Noted Hacker Responds to Wikileaks Security Gaffe

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Convicted New York Times hacker Adrian Lamo responds to a mishandling of donor data recently reported by Wired. Wikileaks, a well-known conduit for the anonymous disclosure of sensitive information in the public interest, had mistakenly disclosed a list of information on donors to the site, including information on Lamo.

Infamous hacker Adrian Lamo responded today to news that he himself had allegedly been a victim of a data breach at well-known leakage clearinghouse Wikileaks.com.

Wired.com reported recently via the Threat Level blog that an anonymous user had uploaded a list of contact details on donors to Wikileaks, including information on Lamo himself.

The gaffe placed Wikileaks in the awkward position of hosting leaked information on its own internal operations.

When made aware of the breach, Lamo asserted that the chain of events reflected positively on Wikileaks when taken in its totality: "They clearly could have made the decision to pull the data, and many sites would have."

Lamo added: "The fact that they've treated it the same as any other content submitted to them speaks well of their integrity. The leak itself - the result of operator error in a common e-mail program - isn't overly damning. Worse technological mishaps have easily befallen more tech-savvy sites, and I'm not in the least unsettled to be identified as a supporter of freedom of information on the Internet."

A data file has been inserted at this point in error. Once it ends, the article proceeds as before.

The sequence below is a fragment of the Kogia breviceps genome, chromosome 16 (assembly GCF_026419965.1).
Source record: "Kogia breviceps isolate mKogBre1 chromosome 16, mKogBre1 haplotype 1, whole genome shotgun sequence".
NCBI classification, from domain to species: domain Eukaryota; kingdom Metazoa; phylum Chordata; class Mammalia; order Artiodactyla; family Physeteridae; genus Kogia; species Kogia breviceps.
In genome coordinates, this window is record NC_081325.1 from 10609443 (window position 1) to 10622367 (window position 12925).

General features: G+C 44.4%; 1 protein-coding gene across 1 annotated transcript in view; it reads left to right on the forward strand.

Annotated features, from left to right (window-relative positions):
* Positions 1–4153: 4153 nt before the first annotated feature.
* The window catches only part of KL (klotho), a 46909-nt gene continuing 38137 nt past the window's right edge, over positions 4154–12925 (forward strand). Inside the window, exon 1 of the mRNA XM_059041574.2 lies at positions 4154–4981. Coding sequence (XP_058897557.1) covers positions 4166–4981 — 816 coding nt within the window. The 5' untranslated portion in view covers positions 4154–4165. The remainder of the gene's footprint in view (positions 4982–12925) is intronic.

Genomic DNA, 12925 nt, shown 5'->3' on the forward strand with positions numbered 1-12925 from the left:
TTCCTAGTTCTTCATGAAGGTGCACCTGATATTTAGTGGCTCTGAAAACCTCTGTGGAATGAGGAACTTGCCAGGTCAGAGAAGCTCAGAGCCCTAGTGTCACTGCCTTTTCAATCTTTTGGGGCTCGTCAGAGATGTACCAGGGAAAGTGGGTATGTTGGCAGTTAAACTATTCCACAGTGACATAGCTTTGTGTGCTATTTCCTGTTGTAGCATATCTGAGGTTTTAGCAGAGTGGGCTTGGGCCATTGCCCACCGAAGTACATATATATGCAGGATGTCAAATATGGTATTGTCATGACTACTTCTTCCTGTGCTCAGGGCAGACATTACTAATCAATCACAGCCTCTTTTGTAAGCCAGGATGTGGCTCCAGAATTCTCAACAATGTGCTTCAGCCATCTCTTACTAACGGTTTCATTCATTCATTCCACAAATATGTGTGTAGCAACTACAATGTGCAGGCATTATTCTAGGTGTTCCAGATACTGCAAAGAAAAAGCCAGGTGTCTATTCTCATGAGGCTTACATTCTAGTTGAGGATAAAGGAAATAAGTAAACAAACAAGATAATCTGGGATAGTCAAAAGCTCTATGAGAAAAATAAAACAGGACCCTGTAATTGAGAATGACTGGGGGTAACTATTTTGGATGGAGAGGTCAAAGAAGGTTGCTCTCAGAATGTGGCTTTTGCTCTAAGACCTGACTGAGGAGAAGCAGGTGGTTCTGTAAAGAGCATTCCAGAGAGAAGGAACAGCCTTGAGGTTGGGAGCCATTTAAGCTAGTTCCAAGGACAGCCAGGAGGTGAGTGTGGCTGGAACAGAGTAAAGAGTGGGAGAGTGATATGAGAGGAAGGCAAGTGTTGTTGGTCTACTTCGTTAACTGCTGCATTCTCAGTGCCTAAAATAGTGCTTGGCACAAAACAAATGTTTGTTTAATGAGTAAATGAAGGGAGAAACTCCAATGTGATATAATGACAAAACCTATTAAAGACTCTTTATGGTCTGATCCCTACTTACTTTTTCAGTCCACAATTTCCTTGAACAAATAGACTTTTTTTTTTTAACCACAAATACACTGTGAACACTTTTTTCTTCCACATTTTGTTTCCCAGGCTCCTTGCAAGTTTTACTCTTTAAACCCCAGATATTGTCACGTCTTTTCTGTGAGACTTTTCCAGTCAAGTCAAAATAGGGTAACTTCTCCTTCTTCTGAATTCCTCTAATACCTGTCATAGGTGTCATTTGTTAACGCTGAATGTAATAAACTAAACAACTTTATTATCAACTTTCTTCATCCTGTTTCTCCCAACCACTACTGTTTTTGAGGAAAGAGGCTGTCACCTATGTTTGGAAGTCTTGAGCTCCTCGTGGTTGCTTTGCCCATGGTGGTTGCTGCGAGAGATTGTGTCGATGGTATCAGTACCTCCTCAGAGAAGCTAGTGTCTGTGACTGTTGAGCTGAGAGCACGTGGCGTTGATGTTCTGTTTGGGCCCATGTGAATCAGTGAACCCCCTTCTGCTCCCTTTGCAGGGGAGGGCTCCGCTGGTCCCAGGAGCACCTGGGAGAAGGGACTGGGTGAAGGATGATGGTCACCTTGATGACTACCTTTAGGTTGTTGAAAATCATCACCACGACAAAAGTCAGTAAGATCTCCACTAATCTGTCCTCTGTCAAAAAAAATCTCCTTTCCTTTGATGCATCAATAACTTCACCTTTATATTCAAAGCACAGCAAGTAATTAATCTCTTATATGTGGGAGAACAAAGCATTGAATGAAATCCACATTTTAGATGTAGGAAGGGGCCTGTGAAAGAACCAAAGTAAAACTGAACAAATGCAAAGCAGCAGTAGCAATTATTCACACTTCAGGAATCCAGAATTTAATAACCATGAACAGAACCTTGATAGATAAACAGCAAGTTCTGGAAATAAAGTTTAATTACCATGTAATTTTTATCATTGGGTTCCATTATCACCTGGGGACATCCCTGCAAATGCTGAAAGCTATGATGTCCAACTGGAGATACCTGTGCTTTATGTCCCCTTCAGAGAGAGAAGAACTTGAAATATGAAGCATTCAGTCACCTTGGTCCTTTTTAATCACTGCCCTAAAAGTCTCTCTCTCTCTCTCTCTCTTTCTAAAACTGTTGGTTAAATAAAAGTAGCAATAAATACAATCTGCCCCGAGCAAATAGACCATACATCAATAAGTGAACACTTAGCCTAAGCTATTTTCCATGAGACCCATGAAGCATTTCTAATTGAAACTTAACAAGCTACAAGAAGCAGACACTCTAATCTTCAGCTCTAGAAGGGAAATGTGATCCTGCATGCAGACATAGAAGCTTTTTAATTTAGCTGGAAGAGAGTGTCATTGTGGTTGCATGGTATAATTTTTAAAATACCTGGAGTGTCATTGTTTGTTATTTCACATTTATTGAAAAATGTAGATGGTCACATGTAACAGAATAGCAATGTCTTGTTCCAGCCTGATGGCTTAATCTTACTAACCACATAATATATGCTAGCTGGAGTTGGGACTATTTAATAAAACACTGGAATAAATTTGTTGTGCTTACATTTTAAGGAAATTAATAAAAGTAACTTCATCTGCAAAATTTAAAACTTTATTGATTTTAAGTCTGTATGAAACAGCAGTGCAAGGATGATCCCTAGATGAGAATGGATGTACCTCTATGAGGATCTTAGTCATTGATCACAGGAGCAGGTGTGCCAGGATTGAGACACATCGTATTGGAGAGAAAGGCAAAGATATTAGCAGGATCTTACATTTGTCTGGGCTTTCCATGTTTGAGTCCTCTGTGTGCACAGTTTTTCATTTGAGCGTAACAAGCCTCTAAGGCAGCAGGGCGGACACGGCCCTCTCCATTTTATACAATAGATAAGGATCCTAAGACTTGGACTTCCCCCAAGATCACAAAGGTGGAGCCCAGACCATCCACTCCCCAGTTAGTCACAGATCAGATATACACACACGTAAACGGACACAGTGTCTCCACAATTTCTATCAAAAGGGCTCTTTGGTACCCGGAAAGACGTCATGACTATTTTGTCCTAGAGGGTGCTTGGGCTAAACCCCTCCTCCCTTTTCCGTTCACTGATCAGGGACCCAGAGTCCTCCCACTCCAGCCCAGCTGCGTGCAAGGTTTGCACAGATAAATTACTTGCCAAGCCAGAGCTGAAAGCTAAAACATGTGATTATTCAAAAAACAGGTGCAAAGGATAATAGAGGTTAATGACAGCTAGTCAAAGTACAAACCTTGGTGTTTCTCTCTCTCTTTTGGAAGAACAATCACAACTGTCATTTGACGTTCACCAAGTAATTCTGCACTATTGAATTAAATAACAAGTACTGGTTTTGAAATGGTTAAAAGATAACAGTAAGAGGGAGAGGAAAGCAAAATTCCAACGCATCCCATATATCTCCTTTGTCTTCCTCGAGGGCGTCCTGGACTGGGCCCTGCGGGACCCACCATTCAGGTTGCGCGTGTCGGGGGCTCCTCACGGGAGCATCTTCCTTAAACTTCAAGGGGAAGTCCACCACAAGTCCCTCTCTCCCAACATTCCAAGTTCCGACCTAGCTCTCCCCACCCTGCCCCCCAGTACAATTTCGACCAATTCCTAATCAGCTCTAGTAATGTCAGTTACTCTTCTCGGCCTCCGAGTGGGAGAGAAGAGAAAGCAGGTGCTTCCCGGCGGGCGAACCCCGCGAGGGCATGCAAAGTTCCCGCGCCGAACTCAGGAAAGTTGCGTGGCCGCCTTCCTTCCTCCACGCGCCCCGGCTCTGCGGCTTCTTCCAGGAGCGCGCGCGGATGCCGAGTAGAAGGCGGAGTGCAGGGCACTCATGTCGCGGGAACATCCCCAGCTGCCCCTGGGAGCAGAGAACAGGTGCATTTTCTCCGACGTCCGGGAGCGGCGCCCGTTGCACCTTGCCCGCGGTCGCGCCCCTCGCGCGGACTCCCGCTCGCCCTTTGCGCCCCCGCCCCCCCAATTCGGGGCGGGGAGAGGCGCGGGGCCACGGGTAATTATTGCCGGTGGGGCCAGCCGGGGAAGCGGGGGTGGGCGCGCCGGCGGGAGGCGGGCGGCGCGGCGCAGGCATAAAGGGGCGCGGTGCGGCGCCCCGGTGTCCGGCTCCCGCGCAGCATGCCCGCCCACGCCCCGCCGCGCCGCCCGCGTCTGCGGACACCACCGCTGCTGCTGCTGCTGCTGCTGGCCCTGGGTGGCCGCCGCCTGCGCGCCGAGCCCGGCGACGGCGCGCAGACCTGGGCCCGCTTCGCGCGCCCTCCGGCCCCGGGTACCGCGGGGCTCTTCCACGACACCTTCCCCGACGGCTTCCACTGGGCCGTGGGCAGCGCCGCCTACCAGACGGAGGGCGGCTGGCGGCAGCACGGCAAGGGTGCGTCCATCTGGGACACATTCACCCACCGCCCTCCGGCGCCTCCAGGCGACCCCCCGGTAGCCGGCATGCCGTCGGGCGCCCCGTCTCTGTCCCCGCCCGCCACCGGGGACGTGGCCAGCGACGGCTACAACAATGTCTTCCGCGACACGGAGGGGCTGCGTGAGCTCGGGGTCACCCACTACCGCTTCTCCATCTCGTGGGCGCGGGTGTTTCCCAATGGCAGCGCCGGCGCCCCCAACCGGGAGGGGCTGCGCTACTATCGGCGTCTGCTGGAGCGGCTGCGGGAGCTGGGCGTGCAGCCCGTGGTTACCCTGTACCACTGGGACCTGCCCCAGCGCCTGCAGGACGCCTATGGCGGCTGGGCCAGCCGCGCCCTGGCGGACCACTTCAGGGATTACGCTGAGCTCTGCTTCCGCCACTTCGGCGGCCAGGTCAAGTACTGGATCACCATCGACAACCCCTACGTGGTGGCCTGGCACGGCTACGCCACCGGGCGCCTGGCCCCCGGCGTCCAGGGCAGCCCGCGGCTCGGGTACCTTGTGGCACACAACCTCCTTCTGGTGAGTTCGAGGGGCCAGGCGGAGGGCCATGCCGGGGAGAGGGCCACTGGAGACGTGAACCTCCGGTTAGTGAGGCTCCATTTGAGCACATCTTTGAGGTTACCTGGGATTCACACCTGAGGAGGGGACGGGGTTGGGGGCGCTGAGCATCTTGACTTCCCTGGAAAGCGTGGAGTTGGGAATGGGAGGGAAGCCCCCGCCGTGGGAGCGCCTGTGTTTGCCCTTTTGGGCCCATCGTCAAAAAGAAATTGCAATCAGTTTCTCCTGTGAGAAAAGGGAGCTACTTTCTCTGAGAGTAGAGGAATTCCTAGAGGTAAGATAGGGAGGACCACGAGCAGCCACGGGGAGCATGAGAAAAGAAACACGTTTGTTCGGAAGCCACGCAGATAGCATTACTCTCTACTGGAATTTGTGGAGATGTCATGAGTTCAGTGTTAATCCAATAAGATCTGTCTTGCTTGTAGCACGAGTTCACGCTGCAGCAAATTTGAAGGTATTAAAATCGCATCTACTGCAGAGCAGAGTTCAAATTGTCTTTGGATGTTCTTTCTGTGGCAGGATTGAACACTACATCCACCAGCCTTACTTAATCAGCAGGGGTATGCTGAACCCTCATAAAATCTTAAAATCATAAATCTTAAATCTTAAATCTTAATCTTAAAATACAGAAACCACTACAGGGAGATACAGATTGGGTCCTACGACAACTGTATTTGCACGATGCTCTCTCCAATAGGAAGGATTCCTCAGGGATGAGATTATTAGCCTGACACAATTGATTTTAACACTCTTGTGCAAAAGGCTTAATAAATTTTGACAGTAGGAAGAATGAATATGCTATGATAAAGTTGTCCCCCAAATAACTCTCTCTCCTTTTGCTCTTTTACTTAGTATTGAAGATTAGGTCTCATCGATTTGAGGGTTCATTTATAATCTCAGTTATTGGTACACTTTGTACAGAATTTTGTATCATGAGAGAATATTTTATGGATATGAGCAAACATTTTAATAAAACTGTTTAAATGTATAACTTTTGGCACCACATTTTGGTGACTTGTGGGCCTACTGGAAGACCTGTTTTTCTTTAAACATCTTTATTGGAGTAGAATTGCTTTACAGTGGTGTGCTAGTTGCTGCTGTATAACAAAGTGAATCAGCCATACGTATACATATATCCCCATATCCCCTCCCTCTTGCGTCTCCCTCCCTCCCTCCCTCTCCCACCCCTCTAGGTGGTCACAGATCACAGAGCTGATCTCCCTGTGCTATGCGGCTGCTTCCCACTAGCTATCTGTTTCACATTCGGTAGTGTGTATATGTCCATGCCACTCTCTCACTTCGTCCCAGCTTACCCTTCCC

Lamo acknowledged that others might not feel similarly, noting: "Donors in sensitive positions, especially ones within entities which have had unflattering data posted on Wikileaks, might lose some sleep over this."

Lamo asserted that the mishap would not deter him from posting to or financially supporting Wikileaks in the future.

Although Lamo was identified in the leak via his work e-mail at Reality Planning LLC, a threat analysis and "red team" security firm which he holds a majority stake in, he noted that his donation was personal, and his company does not have an official position on the site.

Adrian Lamo was convicted in 2004 after pleading guilty to computer intrusions at Microsoft, Lexis-Nexis, and The New York Times Co. The government had alleged his involvement in further intrusions at MCI Worldcom, Google, Excite@Home, Yahoo!, SBC, AOL, and others.

In each case, he was proven or alleged to have contacted the companies in question and offered assistance in repairing security vulnerabilities free of charge. His services no longer take place unsolicited, and carry a price tag. His pursuit, arrest, and case are subjects of the documentary "Hackers Wanted" stewarded by Dana Brunetti's TriggerStreet.com & directed by Sam Bozzo.

Ed. Notes: Lamo's criminal case # was 1:2004cr00011, SDNY.

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